Vice President Joe Biden has been telling a story about his record on busing in the 1970s, when he was a senator. The story is that although Biden opposed court-ordered busing of students to rectify de facto racial segregation—that is, segregation caused by prejudice, economic stratification, white flight, and other factors short of explicit government discrimination—he supported busing as a remedy, in his words, for “de jure segregation, meaning segregation imposed by law.”
The purpose of this story is to assure liberals that Biden supported civil rights. And he did support civil rights. But he didn’t support mandatory busing, even to rectify explicit segregation. His story isn’t true.
The controversy over Biden’s record erupted in a Democratic presidential debate on June 27, when Sen. Kamala Harris of California accused him of having opposed busing. Biden replied that Harris was misrepresenting his record. “I supported busing to eliminate de jure segregation,” Biden insisted in an MSNBC interview after the debate. A week later on CNN, Biden told the same story: “I was for busing where the court showed that, in fact, a legislative body took an action preventing black folks from going to a school.” In that circumstance, said Biden, his position was, “You should bus.”
It’s true that Biden, like other politicians and judges in the 1970s, distinguished de jure segregation from de facto segregation. It’s also true that he sometimes referred to this distinction in legislation and in Senate debates. But it’s misleading to say that he supported busing to eliminate de jure segregation. What Biden actually believed—and, by all appearances, believes today—is that forced busing was a lousy way to integrate society.
As a senator, Biden offered and voted for anti-busing amendments without regard to whether the segregation was de facto or de jure. In 1975 and 1976, he proposed to ban the use of federal money “to assign students or teachers by race” or to require “the transportation of any student to a school other than the school which is nearest the student’s home.” In explaining his proposals, Biden said that he was targeting “desegregation orders which include busing” and that he wanted to make sure federal officials “could not use busing as a desegregation remedy.” In 1982, Biden supported additional amendments against court-ordered and federally orchestrated busing, even after senators explicitly said the amendments would “limit the remedies which the courts may impose in connection with findings of de jure segregation.”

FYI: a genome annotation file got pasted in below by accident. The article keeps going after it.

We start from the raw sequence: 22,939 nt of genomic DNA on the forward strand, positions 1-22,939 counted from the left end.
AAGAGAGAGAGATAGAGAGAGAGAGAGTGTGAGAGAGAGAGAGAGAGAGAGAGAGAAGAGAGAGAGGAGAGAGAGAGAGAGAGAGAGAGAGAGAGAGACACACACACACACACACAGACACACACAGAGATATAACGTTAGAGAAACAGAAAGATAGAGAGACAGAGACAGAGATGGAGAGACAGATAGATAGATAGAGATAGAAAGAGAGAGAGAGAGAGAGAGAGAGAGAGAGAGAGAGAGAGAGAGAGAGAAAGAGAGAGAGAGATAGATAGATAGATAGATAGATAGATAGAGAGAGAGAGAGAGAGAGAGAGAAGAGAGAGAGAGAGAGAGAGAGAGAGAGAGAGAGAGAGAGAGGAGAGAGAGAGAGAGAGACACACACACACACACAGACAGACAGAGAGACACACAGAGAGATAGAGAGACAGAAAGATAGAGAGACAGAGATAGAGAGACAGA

Biden now claims that he opposed “busing ordered by the Department of Education,” not busing ordered by courts. But the record says otherwise. In the 1970s, when Biden targeted the federal education department (in those days, it was the Department of Health, Education, and Welfare), he made clear that he also hoped to constrain judges. “I would like to see us be able to prevent the courts from ordering busing,” Biden told colleagues during a 1975 Senate debate over HEW’s role in desegregation. “I would like to see them have the one tool, the busing tool, eliminated.” In 1976, while offering an amendment to limit the Justice Department’s involvement in busing, Biden lamented that his amendment “does not go far enough” because it “does not affect the courts. I am working diligently and fervently, to the chagrin of some, to get at the remedial jurisdiction of the courts.”
Sometimes Biden stipulated that his anti-busing measures wouldn’t extend to de facto segregation. But to him, that boundary wasn’t a matter of principle. Biden explained that while he wished he could cross the boundary, he was legally impeded from doing so. “The courts have been basing their decisions … on the concept of de facto or de jure segregation,” Biden told his colleagues during a 1975 floor debate. “All I am saying is that that is up to a court to decide. I have not even figured out how to stop a court from deciding. If I could, I would.” Two years later, Biden introduced legislation to bar court-ordered busing “unless the court determines that a discriminatory purpose was a motivating factor by the school officials” in creating local segregation. In a letter to senators, Biden explained that the bill “only goes as far as the ‘discriminatory purpose’ rule” not because he personally supported the rule, but because “Congress could not go beyond the rulings of the Supreme Court.”